We can’t simulate nematodes with only 302 neurons

148 words

C. Elegans is a wonderful creature. It’s a nematode, so it looks like a tiny worm. It is one of biologists’ favorite model organisms and we know a lot about it.

Bob Goldstein, 2007, CC-BY-SA, via Wikimedia Commons.

It has roughly 1000 cells, and its cell lineage is almost identical for every individual. This creature has been mapped out more thoroughly than any other species on the planet. You can browse a map of its cells through the OpenWorm Browser. The hermaphrodite has 302 neurons and its connectome is completely known.

And faithfully simulating a nematode remains far out of reach. The state of the art is concerned with modeling basic aspects of its locomotion, like its different gaits on different surfaces.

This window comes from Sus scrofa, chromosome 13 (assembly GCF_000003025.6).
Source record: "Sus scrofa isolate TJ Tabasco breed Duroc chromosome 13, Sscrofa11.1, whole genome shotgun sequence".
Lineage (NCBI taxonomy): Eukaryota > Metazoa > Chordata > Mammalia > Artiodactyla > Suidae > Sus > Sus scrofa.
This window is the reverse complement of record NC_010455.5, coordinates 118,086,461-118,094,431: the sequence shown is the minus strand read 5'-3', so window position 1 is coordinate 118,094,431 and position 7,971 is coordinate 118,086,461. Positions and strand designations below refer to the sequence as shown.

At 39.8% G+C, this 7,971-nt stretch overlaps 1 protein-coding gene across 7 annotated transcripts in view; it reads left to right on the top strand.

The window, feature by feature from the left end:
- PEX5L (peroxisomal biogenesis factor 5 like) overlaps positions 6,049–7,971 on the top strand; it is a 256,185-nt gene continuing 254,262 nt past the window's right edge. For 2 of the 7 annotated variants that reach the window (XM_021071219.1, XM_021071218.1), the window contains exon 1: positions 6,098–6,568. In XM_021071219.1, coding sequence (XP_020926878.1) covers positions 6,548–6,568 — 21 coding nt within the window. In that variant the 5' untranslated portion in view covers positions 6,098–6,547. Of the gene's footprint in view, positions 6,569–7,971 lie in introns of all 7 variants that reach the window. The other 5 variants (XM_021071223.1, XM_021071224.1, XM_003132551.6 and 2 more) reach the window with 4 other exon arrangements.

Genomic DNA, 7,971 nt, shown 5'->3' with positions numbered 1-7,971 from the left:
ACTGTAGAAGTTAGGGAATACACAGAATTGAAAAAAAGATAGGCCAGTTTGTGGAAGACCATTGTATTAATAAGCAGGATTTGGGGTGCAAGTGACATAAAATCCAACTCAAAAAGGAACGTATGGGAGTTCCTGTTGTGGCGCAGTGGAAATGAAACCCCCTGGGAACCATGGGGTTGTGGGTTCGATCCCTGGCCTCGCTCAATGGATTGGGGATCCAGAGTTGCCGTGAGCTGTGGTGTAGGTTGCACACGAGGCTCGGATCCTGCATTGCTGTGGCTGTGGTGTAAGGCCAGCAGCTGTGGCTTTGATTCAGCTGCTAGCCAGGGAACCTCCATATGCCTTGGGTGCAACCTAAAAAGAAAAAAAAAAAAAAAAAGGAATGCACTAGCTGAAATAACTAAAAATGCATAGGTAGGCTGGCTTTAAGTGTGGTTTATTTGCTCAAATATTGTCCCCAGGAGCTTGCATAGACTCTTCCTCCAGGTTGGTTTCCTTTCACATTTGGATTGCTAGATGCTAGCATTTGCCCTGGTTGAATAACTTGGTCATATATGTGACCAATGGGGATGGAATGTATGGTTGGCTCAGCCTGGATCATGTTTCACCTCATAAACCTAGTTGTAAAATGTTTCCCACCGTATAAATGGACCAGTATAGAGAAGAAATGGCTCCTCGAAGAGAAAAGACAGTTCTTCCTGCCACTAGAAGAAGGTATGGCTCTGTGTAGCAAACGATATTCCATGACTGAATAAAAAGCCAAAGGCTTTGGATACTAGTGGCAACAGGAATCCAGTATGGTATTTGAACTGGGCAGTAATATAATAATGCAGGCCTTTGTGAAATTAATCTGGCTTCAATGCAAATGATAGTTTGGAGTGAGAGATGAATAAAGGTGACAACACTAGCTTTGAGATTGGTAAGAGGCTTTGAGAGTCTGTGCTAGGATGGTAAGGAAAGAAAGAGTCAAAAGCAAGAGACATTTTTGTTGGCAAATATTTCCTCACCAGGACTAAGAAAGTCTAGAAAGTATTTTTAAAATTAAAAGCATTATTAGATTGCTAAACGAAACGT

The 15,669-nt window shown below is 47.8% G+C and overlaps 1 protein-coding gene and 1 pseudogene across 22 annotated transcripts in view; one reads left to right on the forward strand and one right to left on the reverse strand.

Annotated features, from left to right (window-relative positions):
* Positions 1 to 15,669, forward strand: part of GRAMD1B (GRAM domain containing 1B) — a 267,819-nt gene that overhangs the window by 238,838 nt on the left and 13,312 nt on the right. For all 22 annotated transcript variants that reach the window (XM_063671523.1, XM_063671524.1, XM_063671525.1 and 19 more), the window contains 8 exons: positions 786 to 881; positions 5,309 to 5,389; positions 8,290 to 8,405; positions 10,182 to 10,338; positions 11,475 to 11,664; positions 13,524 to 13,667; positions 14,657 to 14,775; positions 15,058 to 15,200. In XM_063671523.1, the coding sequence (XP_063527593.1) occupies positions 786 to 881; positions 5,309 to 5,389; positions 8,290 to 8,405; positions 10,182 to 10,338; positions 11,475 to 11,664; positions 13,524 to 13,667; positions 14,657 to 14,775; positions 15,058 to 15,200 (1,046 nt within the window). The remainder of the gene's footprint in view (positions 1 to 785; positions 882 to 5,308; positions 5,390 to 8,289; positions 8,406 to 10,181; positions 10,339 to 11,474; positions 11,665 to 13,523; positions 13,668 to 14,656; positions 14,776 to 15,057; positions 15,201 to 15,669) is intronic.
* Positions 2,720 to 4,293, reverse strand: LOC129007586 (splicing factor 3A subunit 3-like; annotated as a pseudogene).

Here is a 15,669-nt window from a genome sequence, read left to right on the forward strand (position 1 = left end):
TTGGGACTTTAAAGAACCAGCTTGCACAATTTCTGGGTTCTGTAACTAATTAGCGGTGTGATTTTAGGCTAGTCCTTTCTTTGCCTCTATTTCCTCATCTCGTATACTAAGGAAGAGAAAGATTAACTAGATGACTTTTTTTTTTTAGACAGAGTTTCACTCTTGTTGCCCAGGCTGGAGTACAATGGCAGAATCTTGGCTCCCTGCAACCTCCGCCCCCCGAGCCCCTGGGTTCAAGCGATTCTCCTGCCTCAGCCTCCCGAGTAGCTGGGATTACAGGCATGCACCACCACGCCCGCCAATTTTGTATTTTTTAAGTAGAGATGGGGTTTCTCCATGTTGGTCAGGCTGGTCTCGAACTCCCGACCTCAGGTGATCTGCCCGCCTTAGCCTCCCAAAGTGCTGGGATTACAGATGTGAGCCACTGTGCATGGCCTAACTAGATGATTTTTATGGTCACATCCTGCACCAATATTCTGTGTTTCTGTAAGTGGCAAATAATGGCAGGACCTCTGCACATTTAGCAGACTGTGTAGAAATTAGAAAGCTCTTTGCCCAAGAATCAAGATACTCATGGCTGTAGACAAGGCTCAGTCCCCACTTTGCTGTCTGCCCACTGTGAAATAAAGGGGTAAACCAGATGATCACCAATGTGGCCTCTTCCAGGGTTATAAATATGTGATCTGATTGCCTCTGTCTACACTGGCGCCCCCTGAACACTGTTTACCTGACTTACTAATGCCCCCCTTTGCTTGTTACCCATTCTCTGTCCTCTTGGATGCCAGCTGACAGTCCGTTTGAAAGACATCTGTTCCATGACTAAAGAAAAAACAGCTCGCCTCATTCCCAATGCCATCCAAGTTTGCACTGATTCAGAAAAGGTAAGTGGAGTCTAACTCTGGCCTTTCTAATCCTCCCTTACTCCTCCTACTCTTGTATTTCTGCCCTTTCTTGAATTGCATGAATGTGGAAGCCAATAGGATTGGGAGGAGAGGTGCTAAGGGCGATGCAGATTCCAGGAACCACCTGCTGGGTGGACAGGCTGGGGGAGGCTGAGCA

It is silly to think we’ll be simulating human minds any time soon, when people have been trying to simulate C. Elegans for decades now.

Post-scripts

  1. Coincidentally, on the same day I published this blog post, The Atlantic published a nice piece on the Human Brain Project, a project that got $1B (yes, really, billion) from the EU ten years ago with the intent of faithfully simulating the human brain in software within ten years. Needless to say, they did not succeed and never could have.

    I planned to write a comment on the analogy with OpenAI receiving $1B from Microsoft this week with the intent of building AGI and it being a similar waste of money, but it’s not. OpenAI has been wasting many times that money since its inception so really its worse than HBP.

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